Now that the weather has warmed, I’ve made it a daily practice to sit outside in the morning with my devotions and coffee. What a big difference this small thing does to settle the soul. I listen to the birds and look at the trees in bloom. Yesterday, the noisy geese honked by. This morning, a boisterous crow cawed his way through the trees. There is a beautiful pink blooming tree off to the right side of my deck. I purposely turn my chair to face it, so I can admire its bursting color.
I’ve been reading a devotional about Abiding in Christ . It’s an old classic by Andrew Murray (the linked title will take you to it, if you are interested). The book is rich in the Word and fruitful thinking about what it means to abide. I find that I am reading and re-reading the daily devotions, hungry to glean all that I can from the text. It is somewhat difficult to grasp; parts seems beyond my reach in my current position. But I find the best books challenge us in this way. So, I keep reading, meditating, and cross-checking the passages referenced in my Bible . I find it helps to read the passage yourself too, and let it marinate along with the commentary.
One thing keeps coming to the surface for me. It’s not a new revelation about myself. Rather, it is a recurring theme in my life. I am a producer. By that, I mean I am action-oriented. I have trouble sitting still, and even more trouble with mental stillness, even when I am physically still. Something has been happening as I stare at the beautiful pink fruit of the tree before me each morning. First, the pink bloom didn’t last long. Within a week, the blooms were receding. My deck was covered with pink petals, where the wind had blown and scattered them. I’ve been wondering at all the tree goes through the rest of the year to produce those beautiful blooms for one glorious week. Is the tree any less a tree when not in bloom? It can’t sustain the bloom for longer than allotted. The bloom is but one short part of the tree’s life.
“All men are like grass, and all their glory is like the flowers of the field. The grass withers and the flowers fall, because the breath of the Lord blows on them. Surely the people are grass. The grass withers and the flowers fall, but the Word of our God stands forever” (Isaiah 40:6-8).
So, I’ve been contemplating my life in its seasons. Realizing the brevity of the bloom, feeling less pressure to produce, more peace in abiding in Him. I struggle daily to keep hold of this Word of truth. One chapter of the devotional on wisdom really helped me. I have read it several times, and will keep reading it in the hope that more will seep into my soul. Murray says, “The life you have in Christ is a thing of infinite sacredness, far too high and holy for you to know how to act it out”.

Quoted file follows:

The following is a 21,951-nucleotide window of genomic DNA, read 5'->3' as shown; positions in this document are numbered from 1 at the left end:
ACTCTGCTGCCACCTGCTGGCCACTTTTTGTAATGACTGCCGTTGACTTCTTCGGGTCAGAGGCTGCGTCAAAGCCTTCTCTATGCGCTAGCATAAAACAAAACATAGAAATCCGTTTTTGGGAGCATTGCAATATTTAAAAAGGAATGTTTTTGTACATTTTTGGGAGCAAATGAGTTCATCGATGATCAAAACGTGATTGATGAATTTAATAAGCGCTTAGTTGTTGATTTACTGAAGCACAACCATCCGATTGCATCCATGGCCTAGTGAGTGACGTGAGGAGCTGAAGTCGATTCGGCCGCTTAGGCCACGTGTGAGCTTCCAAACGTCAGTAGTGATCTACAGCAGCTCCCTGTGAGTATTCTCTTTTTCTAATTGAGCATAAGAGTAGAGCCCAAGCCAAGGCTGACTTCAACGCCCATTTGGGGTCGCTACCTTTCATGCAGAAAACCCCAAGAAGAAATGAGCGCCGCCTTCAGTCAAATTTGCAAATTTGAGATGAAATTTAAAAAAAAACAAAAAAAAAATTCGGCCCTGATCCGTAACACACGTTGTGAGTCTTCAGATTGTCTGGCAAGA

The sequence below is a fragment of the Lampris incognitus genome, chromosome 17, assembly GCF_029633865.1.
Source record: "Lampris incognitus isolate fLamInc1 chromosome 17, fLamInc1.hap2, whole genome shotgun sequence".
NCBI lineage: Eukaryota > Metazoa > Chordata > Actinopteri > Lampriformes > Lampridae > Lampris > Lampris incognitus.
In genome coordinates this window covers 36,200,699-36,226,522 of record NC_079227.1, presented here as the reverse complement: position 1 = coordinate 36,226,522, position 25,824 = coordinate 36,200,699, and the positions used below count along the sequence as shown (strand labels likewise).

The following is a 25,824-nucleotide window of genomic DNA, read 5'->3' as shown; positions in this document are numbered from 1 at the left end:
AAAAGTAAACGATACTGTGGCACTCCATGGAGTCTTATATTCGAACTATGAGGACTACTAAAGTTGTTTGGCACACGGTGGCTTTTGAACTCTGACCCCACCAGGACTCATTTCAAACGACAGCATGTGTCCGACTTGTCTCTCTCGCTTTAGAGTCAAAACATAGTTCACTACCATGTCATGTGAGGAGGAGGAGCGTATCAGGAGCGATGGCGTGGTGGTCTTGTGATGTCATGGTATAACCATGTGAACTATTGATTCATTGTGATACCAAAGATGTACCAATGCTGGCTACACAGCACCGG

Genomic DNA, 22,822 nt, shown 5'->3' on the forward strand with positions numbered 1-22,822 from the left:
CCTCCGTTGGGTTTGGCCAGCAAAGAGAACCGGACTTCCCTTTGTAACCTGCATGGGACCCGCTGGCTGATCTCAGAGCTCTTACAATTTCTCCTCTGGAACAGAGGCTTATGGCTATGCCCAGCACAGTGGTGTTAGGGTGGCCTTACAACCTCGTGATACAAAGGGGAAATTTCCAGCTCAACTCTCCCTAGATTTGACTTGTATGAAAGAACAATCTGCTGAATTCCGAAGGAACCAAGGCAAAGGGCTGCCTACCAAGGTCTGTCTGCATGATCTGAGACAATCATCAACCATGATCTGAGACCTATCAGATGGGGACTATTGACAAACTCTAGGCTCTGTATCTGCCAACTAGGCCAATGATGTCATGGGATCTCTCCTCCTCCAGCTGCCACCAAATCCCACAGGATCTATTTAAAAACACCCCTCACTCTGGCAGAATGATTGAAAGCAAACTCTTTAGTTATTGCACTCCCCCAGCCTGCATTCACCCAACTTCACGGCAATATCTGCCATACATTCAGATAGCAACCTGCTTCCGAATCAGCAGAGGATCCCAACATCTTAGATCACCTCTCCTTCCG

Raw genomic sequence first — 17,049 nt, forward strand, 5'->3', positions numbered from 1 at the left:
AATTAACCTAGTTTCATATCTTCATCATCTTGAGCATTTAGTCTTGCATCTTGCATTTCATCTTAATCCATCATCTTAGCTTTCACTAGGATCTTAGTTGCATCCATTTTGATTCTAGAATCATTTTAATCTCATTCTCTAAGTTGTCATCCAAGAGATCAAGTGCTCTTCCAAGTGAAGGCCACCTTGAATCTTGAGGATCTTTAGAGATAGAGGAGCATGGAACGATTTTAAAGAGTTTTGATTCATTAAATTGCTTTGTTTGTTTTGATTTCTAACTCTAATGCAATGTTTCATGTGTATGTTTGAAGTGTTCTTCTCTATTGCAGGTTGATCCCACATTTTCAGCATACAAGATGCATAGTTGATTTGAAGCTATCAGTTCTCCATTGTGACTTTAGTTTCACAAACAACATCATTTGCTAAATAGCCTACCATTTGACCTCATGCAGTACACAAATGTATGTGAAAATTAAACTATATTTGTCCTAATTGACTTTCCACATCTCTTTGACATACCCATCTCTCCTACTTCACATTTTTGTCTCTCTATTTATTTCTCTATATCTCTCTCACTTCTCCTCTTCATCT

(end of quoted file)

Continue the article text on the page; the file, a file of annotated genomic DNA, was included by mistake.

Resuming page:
There it is. It is the “know-how” and the “acting out” that always gets me. Deceived at believing this is possible, even preferable to my life in Christ. We always want to know more than we do, don’t we? As if our life can be figured out, like a puzzle. We are constantly rearranging its pieces, trying to see the bigger picture. What if we just entrusted the bigger picture of our lives to Him? What if we stopped reaching for things beyond us – far too high and holy to figure out? What if we began to see how our searching undermines the very peace of abiding?
Because it does. I am sure of it.
The very nature of abiding is to be content in every season. To know your life is not always meant to be in full bloom. The tree has many other stages and changes to undergo that make the short cycle blooming possible. I sense the significance in embracing this truth.
One more quote from Murray that has had a powerful impact in my morning meditation, “Motives are mighty powers; it is of infinite importance to have them high and clear”. Rather than seeking to understand our high and holy life in Christ, we need to go lower. Examine the roots of our trees. What is it that makes us seek beyond where God has planted us? What makes us long to make something happen that is out of sync with the season? Motive is the culprit. I am examining mine in the clear morning sun of spring. And amazed at how God uses something so small and brief as a tree in bloom to teach me so much about abiding in Him. This is the beauty of our Lord. More radiant than spring in bloom, the Living Word that reigns in every season.